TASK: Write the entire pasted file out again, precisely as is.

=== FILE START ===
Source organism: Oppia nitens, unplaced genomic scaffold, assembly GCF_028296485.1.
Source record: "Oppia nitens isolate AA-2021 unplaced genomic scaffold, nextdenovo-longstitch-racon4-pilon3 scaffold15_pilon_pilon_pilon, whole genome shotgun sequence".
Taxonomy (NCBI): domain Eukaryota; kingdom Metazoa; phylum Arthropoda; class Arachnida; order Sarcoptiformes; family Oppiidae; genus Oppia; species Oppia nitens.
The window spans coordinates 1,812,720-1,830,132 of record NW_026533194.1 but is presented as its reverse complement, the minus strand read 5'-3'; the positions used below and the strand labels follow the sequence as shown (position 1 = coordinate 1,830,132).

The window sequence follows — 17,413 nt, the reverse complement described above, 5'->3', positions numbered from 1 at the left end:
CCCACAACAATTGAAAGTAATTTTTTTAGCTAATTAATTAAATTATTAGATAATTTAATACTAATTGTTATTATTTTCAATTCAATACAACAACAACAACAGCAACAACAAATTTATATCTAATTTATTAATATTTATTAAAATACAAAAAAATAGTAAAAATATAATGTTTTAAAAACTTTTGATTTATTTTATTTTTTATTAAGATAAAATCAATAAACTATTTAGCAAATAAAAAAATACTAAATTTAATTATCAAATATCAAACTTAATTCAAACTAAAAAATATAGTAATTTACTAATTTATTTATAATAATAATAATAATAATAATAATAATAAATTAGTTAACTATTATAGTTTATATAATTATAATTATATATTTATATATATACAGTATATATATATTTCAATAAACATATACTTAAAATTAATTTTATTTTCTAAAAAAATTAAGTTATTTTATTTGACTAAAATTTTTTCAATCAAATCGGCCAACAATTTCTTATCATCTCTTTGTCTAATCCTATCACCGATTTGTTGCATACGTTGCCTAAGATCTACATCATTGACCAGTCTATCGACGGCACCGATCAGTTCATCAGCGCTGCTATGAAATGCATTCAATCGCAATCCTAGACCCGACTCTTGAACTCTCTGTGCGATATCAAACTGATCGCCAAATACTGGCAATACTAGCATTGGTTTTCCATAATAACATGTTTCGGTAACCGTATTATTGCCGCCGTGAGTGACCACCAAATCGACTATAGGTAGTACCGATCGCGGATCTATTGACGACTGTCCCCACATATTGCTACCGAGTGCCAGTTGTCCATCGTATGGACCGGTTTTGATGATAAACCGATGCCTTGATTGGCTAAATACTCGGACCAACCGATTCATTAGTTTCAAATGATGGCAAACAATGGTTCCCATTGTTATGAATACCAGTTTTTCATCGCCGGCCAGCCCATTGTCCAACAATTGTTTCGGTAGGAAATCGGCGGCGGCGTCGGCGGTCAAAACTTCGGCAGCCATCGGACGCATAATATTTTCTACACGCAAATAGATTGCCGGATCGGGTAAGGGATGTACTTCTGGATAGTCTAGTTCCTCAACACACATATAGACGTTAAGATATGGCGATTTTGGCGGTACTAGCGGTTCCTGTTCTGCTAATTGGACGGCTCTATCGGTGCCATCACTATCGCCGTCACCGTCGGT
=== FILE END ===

Source organism: Oppia nitens, unplaced genomic scaffold, assembly GCF_028296485.1.
Source record: "Oppia nitens isolate AA-2021 unplaced genomic scaffold, nextdenovo-longstitch-racon4-pilon3 scaffold15_pilon_pilon_pilon, whole genome shotgun sequence".
Taxonomy (NCBI): domain Eukaryota; kingdom Metazoa; phylum Arthropoda; class Arachnida; order Sarcoptiformes; family Oppiidae; genus Oppia; species Oppia nitens.
The window spans coordinates 1,812,720-1,830,132 of record NW_026533194.1 but is presented as its reverse complement, the minus strand read 5'-3'; the positions used below and the strand labels follow the sequence as shown (position 1 = coordinate 1,830,132).

The window sequence follows — 17,413 nt, the reverse complement described above, 5'->3', positions numbered from 1 at the left end:
CCCACAACAATTGAAAGTAATTTTTTTAGCTAATTAATTAAATTATTAGATAATTTAATACTAATTGTTATTATTTTCAATTCAATACAACAACAACAACAGCAACAACAAATTTATATCTAATTTATTAATATTTATTAAAATACAAAAAAATAGTAAAAATATAATGTTTTAAAAACTTTTGATTTATTTTATTTTTTATTAAGATAAAATCAATAAACTATTTAGCAAATAAAAAAATACTAAATTTAATTATCAAATATCAAACTTAATTCAAACTAAAAAATATAGTAATTTACTAATTTATTTATAATAATAATAATAATAATAATAATAATAAATTAGTTAACTATTATAGTTTATATAATTATAATTATATATTTATATATATACAGTATATATATATTTCAATAAACATATACTTAAAATTAATTTTATTTTCTAAAAAAATTAAGTTATTTTATTTGACTAAAATTTTTTCAATCAAATCGGCCAACAATTTCTTATCATCTCTTTGTCTAATCCTATCACCGATTTGTTGCATACGTTGCCTAAGATCTACATCATTGACCAGTCTATCGACGGCACCGATCAGTTCATCAGCGCTGCTATGAAATGCATTCAATCGCAATCCTAGACCCGACTCTTGAACTCTCTGTGCGATATCAAACTGATCGCCAAATACTGGCAATACTAGCATTGGTTTTCCATAATAACATGTTTCGGTAACCGTATTATTGCCGCCGTGAGTGACCACCAAATCGACTATAGGTAGTACCGATCGCGGATCTATTGACGACTGTCCCCACATATTGCTACCGAGTGCCAGTTGTCCATCGTATGGACCGGTTTTGATGATAAACCGATGCCTTGATTGGCTAAATACTCGGACCAACCGATTCATTAGTTTCAAATGATGGCAAACAATGGTTCCCATTGTTATGAATACCAGTTTTTCATCGCCGGCCAGCCCATTGTCCAACAATTGTTTCGGTAGGAAATCGGCGGCGGCGTCGGCGGTCAAAACTTCGGCAGCCATCGGACGCATAATATTTTCTACACGCAAATAGATTGCCGGATCGGGTAAGGGATGTACTTCTGGATAGTCTAGTTCCTCAACACACATATAGACGTTAAGATATGGCGATTTTGGCGGTACTAGCGGTTCCTGTTCTGCTAATTGGACGGCTCTATCGGTGCCATCACTATCGCCGTCACCGTCGGT